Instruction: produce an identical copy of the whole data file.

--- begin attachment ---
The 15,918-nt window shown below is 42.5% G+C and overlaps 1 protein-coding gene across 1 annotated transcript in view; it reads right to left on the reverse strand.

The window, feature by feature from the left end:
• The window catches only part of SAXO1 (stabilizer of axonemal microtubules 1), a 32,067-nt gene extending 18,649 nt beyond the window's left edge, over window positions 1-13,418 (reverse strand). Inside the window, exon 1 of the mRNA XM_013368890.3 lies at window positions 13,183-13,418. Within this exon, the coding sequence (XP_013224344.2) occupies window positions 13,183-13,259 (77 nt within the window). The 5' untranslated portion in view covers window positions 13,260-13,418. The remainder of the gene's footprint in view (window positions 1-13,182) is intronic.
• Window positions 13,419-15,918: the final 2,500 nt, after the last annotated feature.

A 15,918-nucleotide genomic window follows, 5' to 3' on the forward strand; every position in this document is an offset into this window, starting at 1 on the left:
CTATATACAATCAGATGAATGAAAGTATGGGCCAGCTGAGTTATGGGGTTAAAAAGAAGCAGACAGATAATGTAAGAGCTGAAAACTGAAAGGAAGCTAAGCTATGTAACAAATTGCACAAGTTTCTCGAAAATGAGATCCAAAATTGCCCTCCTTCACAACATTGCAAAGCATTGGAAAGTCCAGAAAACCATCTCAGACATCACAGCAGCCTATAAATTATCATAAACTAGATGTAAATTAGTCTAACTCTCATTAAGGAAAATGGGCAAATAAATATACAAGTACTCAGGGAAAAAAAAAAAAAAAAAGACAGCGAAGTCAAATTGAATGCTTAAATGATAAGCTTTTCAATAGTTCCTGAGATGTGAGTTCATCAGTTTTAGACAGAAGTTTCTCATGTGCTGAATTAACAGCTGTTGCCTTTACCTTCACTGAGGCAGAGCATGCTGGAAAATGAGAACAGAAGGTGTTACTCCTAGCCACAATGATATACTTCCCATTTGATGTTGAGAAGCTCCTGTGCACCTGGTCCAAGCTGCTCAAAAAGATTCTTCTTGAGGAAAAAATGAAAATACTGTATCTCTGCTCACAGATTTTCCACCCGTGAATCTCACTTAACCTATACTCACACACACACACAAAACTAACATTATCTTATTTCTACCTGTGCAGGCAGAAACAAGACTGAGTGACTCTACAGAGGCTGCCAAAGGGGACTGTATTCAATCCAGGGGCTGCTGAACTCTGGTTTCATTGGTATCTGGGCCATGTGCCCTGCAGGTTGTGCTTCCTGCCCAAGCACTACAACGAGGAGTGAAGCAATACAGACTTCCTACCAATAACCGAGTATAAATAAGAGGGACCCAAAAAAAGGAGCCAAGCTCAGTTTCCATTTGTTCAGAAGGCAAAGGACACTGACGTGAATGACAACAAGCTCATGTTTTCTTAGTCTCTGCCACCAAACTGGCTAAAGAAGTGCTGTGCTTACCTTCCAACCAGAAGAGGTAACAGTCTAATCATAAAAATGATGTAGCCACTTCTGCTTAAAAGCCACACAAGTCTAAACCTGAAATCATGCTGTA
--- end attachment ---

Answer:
The 15,918-nt window shown below is 42.5% G+C and overlaps 1 protein-coding gene across 1 annotated transcript in view; it reads right to left on the reverse strand.

The window, feature by feature from the left end:
• The window catches only part of SAXO1 (stabilizer of axonemal microtubules 1), a 32,067-nt gene extending 18,649 nt beyond the window's left edge, over window positions 1-13,418 (reverse strand). Inside the window, exon 1 of the mRNA XM_013368890.3 lies at window positions 13,183-13,418. Within this exon, the coding sequence (XP_013224344.2) occupies window positions 13,183-13,259 (77 nt within the window). The 5' untranslated portion in view covers window positions 13,260-13,418. The remainder of the gene's footprint in view (window positions 1-13,182) is intronic.
• Window positions 13,419-15,918: the final 2,500 nt, after the last annotated feature.

A 15,918-nucleotide genomic window follows, 5' to 3' on the forward strand; every position in this document is an offset into this window, starting at 1 on the left:
CTATATACAATCAGATGAATGAAAGTATGGGCCAGCTGAGTTATGGGGTTAAAAAGAAGCAGACAGATAATGTAAGAGCTGAAAACTGAAAGGAAGCTAAGCTATGTAACAAATTGCACAAGTTTCTCGAAAATGAGATCCAAAATTGCCCTCCTTCACAACATTGCAAAGCATTGGAAAGTCCAGAAAACCATCTCAGACATCACAGCAGCCTATAAATTATCATAAACTAGATGTAAATTAGTCTAACTCTCATTAAGGAAAATGGGCAAATAAATATACAAGTACTCAGGGAAAAAAAAAAAAAAAAAGACAGCGAAGTCAAATTGAATGCTTAAATGATAAGCTTTTCAATAGTTCCTGAGATGTGAGTTCATCAGTTTTAGACAGAAGTTTCTCATGTGCTGAATTAACAGCTGTTGCCTTTACCTTCACTGAGGCAGAGCATGCTGGAAAATGAGAACAGAAGGTGTTACTCCTAGCCACAATGATATACTTCCCATTTGATGTTGAGAAGCTCCTGTGCACCTGGTCCAAGCTGCTCAAAAAGATTCTTCTTGAGGAAAAAATGAAAATACTGTATCTCTGCTCACAGATTTTCCACCCGTGAATCTCACTTAACCTATACTCACACACACACACAAAACTAACATTATCTTATTTCTACCTGTGCAGGCAGAAACAAGACTGAGTGACTCTACAGAGGCTGCCAAAGGGGACTGTATTCAATCCAGGGGCTGCTGAACTCTGGTTTCATTGGTATCTGGGCCATGTGCCCTGCAGGTTGTGCTTCCTGCCCAAGCACTACAACGAGGAGTGAAGCAATACAGACTTCCTACCAATAACCGAGTATAAATAAGAGGGACCCAAAAAAAGGAGCCAAGCTCAGTTTCCATTTGTTCAGAAGGCAAAGGACACTGACGTGAATGACAACAAGCTCATGTTTTCTTAGTCTCTGCCACCAAACTGGCTAAAGAAGTGCTGTGCTTACCTTCCAACCAGAAGAGGTAACAGTCTAATCATAAAAATGATGTAGCCACTTCTGCTTAAAAGCCACACAAGTCTAAACCTGAAATCATGCTGTA